Facilitating or Expediting Payments: Whether a payment falls within the exception is not dependent on the size of the payment . . . . [T]he facilitating payments exception focuses on the purpose of the payment rather than its value. (Page 25; for “examples of routine governmental action” appropriate under the exception see Page 25.)

Extortion and Duress: Situations involving extortion or duress will not give rise to FCPA liability because a payment made in response to true extortionate demands under imminent threat of physical harm cannot be said to have been made with corrupt intent or for the purpose of obtaining or retaining business. . . . Mere economic coercion, however, does not amount to extortion. (Page 27.)

Successor Liability: Successor liability applies to . . . FCPA violations. DOJ and SEC encourage companies to conduct pre-acquisition due diligence and improve compliance programs and internal controls after acquisition, . . . [and] DOJ and SEC will give meaningful credit to companies who undertake these actions. (Page 28; for “practical tips” focusing on appropriate, risk-based due diligence see Pages 28–29.)

DOJ Considerations When Deciding Whether to Open an Investigation or Bring Charges: Nine factors are considered in conducting an investigation determining whether to charge a corporation, and negotiating plea or other agreements: [1] the nature and seriousness of the offense, including the risk of harm to the public; [2] the pervasiveness of wrongdoing within the corporation, including the complicity in, or the condoning of, the wrongdoing by corporate management; [3] the corporation’s history of similar misconduct, including prior criminal, civil, and regulatory enforcement actions against it; [4] the corporation’s timely and voluntary disclosure of wrongdoing and its willingness to cooperate in the investigation of its agents; [5] the existence and effectiveness of the corporation’s pre-existing compliance program; [6] the corporation’s remedial actions, including any efforts to implement an effective corporate compliance program or improve an existing one, replace responsible management, discipline or terminate wrongdoers, pay restitution, and cooperate with the relevant government agencies; [7] collateral consequences, including whether there is disproportionate harm to shareholders, employees, and others not proven personally culpable, as well as impact on the public arising from the prosecution; [8] the adequacy of the prosecution of individuals responsible for the corporation’s malfeasance; and [9] the adequacy of remedies such as civil or regulatory enforcement actions. (Page 53.)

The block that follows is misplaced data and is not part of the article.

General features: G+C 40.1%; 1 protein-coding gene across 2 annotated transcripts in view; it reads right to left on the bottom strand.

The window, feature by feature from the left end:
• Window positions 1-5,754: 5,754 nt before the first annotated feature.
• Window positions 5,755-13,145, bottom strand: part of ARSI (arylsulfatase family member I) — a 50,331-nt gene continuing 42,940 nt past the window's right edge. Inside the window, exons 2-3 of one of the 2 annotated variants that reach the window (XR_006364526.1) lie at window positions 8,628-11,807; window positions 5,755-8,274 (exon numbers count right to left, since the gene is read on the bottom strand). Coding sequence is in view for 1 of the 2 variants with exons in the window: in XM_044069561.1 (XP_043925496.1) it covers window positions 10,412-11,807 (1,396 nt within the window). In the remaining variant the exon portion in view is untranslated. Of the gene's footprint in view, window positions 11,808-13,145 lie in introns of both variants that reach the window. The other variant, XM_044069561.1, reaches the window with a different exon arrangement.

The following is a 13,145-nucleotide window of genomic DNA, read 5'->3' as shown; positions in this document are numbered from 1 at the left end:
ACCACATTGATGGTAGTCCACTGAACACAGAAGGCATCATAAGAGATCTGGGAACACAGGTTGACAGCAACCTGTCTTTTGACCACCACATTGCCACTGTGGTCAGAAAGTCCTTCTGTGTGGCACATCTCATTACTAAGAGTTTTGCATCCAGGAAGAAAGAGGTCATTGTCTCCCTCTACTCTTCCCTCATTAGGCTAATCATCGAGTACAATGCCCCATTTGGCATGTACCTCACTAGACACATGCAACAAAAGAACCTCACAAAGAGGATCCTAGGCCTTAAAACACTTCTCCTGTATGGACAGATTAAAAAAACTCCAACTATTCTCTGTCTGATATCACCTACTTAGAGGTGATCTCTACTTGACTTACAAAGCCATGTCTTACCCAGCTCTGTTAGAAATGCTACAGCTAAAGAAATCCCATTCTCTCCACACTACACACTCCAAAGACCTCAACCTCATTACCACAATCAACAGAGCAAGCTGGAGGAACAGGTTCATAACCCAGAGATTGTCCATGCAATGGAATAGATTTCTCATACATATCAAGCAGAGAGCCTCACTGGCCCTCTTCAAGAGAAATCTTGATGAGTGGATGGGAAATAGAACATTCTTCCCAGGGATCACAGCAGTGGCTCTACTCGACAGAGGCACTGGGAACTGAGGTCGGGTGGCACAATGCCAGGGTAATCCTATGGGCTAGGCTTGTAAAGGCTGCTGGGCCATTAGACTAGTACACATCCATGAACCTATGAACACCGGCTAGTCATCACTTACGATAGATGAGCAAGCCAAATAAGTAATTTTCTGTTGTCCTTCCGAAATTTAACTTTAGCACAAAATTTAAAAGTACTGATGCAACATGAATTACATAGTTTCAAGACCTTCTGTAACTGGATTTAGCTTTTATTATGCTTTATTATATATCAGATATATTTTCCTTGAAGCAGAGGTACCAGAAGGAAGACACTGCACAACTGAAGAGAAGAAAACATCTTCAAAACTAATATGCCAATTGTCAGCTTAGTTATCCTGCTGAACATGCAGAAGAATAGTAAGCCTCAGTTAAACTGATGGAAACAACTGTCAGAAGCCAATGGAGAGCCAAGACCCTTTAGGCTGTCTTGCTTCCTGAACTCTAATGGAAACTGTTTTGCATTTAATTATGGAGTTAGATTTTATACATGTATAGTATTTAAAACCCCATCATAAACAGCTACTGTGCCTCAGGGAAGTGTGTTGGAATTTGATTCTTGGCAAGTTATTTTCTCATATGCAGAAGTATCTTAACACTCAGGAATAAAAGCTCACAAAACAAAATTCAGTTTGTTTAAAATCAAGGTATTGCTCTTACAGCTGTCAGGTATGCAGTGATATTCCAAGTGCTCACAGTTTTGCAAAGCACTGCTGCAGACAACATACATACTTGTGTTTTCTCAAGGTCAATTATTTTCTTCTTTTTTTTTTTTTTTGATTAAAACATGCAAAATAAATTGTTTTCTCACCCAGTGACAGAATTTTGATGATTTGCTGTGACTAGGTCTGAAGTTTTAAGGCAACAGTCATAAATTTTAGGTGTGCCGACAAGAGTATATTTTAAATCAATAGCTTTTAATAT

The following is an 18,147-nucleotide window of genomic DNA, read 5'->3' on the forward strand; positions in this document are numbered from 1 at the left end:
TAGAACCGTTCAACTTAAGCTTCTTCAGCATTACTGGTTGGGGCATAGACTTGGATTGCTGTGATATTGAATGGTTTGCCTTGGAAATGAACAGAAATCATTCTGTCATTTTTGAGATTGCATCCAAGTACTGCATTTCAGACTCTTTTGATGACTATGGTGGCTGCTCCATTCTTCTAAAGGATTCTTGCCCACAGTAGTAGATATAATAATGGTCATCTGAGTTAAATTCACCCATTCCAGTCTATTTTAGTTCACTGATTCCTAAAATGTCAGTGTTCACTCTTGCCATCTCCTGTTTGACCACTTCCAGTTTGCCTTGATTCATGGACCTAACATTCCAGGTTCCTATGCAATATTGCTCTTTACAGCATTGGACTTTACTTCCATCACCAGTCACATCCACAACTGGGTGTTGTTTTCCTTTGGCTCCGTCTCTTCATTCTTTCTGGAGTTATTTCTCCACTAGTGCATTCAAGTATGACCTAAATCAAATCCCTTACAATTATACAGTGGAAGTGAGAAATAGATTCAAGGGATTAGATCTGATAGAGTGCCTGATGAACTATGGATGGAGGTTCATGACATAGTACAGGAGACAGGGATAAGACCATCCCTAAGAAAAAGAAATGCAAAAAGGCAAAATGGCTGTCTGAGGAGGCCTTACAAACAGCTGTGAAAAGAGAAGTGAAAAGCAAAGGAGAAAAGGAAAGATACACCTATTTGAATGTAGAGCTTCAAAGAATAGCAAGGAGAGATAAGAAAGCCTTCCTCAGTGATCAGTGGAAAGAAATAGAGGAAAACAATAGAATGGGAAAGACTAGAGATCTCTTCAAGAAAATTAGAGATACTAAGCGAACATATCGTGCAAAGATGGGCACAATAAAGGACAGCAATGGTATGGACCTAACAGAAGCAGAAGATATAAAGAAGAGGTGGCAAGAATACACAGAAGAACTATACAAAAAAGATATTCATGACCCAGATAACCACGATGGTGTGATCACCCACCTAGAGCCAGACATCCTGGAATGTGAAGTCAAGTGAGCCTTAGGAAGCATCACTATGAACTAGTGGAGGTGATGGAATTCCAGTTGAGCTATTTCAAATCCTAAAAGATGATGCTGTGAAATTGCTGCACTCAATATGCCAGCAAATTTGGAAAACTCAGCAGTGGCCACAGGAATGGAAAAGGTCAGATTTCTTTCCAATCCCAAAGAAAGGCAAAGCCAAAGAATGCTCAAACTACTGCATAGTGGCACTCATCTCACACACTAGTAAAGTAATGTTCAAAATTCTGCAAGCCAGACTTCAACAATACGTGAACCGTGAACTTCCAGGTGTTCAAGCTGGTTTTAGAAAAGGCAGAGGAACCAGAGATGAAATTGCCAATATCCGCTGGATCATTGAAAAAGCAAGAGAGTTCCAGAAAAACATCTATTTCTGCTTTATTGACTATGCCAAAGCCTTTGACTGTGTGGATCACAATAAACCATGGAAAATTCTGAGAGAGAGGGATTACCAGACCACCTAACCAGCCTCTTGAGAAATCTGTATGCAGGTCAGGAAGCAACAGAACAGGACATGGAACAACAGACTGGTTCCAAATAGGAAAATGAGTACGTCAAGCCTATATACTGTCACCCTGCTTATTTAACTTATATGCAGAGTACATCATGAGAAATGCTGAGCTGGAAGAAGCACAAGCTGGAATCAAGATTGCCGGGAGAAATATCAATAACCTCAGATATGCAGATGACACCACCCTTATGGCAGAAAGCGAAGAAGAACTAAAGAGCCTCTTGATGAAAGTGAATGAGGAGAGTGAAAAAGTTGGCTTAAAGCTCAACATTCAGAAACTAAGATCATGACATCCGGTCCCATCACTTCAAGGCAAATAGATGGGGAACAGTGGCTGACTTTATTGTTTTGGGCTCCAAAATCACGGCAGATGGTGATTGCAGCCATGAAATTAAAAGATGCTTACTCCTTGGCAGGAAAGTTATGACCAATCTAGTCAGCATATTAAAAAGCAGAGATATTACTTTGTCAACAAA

Attorney-Client Privilege: [I]n assessing a corporation’s cooperation, prosecutors are prohibited from requesting attorney-client privileged materials with two exceptions—when a corporation or its employees asserts an advice-of-counsel defense and when the attorney-client communications were in furtherance of a crime or fraud. (Page 53.)

SEC Considerations When Deciding Whether to Open an Investigation or Bring Charges: In determining whether to open an investigation, and if so, whether an enforcement action is warranted, SEC staff considers a number of factors, including the statutes or rules potentially violated; the egregiousness of the potential violation; the potential magnitude of the violation; whether the potentially harmed group is particularly vulnerable or at risk; whether the conduct is ongoing; whether the conduct can be investigated efficiently and within the statue of limitations period; and whether other authorities, including federal or state agencies or regulators, might be better suited to investigate the conduct. (Pages 53–54.)

Benefits of Voluntary, Self-Disclosure: [T]he Sentencing Guidelines . . . take[] into account an organization’s remediation as part of an “effective compliance program.” . . . Similarly, an organization’s self-reporting, cooperation, and acceptance of responsibility may lead to fine reductions. (Page 54; for the SEC’s “basic” framework for “evaluating cooperation by companies” see Page 55.)

Corporate Compliance Programs: DOJ and SEC have no formulaic requirements regarding compliance programs. Rather, they employ a common-sense and pragmatic approach to evaluating compliance programs, making inquiries related to three basic questions: Is the company’s compliance program well designed? Is it being applied in good faith? Does it work? (Page 56; see also Page 40.)

Emphasizing that there is “no one-size-fits-all program,” and cautioning against a “‘check-the-box’ approach,” the Guide identifies and discusses the key “[h]allmarks of effective compliance programs.” (See Pages 56–66.)

DOJ and SEC Considerations When Determining Whether a Compliance Monitor Is Appropriate: Seriousness of the offense; Duration of the misconduct; Pervasiveness of the misconduct, including whether the conduct cuts across geographic and/or product lines; Nature and size of the company; Quality of the company’s compliance program at the time of the misconduct; Subsequent remediation efforts (Page 71.)